“October. This is one of the peculiarly dangerous months to speculate in stocks. The others are July, January, September, April, November, May, March, June, December, August, and February.” – Mark Twain
I’m not a fan of “seasonality” for use with tactical decisions… but if when it’s considered along with other issues like investor complacency and an overvalued stock market it can be more interesting.
Seasonality is a characteristic in the data experiences regular changes that seem to recur every calendar year. Any change or pattern in a time series that recurs or repeats over a one-year period can be said to be “seasonal”.
I don’t expect these seasonal patterns to always play out. However, the average gain or loss over a 66 year period can be statistically significant. It’s just not a “sure thing” – but nothing ever is. The fact is, the chart below does illustrate the mathematical expectation for the expected return for each month based on the past 66 years. If the average return for a month is down nearly -1%, then that is the expectation. But it’s based on the “average” of the sample size; it says nothing about the probability or magnitude of outliers. The bottom line is: it will not always play out this way because the probability of an event is the measure of the chance that the event will occur.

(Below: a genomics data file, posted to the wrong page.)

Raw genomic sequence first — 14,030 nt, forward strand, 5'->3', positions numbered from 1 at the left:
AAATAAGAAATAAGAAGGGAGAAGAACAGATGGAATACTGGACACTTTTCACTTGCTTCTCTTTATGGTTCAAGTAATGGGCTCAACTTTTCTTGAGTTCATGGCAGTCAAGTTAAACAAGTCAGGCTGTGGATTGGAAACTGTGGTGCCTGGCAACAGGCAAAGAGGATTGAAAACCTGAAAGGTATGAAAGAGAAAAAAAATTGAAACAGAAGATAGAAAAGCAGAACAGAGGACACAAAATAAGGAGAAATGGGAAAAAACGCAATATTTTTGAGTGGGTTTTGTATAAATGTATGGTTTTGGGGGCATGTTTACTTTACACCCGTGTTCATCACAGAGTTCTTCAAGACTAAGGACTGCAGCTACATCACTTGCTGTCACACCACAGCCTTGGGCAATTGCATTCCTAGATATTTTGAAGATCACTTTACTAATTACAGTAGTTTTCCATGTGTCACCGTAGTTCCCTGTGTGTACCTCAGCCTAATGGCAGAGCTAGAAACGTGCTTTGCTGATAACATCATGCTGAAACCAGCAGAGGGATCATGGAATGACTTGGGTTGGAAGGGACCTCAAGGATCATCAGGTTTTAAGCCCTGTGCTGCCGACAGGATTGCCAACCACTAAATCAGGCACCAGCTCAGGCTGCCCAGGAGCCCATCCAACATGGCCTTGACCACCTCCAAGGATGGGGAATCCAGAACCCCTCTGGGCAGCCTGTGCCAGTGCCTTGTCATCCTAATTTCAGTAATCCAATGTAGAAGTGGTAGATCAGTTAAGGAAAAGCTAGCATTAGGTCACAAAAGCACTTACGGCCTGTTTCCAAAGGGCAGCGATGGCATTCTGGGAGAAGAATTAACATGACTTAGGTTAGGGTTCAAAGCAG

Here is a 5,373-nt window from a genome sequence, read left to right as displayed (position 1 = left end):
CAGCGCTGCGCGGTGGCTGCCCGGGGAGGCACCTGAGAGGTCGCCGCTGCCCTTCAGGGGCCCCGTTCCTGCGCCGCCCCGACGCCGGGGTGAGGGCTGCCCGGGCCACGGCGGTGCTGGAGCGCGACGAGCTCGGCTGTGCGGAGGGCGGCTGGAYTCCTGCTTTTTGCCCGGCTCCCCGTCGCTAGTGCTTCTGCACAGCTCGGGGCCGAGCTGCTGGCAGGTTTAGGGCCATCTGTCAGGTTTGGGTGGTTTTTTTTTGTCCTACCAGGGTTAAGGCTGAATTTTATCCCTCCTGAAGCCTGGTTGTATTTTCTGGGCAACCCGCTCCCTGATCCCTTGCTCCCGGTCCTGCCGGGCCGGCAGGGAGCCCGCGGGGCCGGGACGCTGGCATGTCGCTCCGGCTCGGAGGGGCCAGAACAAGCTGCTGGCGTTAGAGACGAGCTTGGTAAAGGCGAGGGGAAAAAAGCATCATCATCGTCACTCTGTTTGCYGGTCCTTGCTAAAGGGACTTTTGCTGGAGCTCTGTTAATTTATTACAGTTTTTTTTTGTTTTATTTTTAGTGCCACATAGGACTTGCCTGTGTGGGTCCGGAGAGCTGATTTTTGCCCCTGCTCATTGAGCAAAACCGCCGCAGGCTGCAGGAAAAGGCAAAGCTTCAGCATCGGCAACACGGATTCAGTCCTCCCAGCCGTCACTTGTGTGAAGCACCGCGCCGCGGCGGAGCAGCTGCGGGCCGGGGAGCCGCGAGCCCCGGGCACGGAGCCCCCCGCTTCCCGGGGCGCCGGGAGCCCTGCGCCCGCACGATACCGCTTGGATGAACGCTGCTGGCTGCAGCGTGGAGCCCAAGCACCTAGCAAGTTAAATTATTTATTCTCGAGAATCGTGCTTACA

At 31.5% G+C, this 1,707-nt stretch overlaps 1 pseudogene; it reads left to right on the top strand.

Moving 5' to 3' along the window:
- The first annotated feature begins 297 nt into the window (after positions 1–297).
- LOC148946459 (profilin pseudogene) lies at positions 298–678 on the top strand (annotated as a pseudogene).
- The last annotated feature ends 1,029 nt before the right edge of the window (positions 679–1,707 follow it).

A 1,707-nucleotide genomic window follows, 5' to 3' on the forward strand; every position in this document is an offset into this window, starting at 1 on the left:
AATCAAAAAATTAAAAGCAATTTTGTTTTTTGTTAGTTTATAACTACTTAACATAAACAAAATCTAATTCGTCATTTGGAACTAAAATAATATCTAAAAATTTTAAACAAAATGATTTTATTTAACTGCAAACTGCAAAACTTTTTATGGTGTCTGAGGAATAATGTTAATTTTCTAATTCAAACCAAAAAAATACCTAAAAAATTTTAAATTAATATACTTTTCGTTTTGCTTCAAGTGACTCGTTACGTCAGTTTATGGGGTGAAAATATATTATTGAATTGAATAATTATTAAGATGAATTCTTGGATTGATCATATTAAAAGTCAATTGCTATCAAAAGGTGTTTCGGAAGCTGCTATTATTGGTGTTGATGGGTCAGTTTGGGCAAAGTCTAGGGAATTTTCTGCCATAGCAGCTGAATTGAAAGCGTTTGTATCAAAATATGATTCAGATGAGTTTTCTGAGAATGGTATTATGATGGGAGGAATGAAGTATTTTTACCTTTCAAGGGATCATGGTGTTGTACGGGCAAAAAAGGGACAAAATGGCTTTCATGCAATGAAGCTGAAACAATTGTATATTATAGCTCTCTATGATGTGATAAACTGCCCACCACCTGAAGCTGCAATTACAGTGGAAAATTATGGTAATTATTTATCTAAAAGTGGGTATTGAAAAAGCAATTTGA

Since 1950, U.S. stocks are often weak May to October and then a counter-trend rise occurs in July.
Then comes September…
Chart of the Day shows worst calendar month for stock market performance over the past 66 years has been September…
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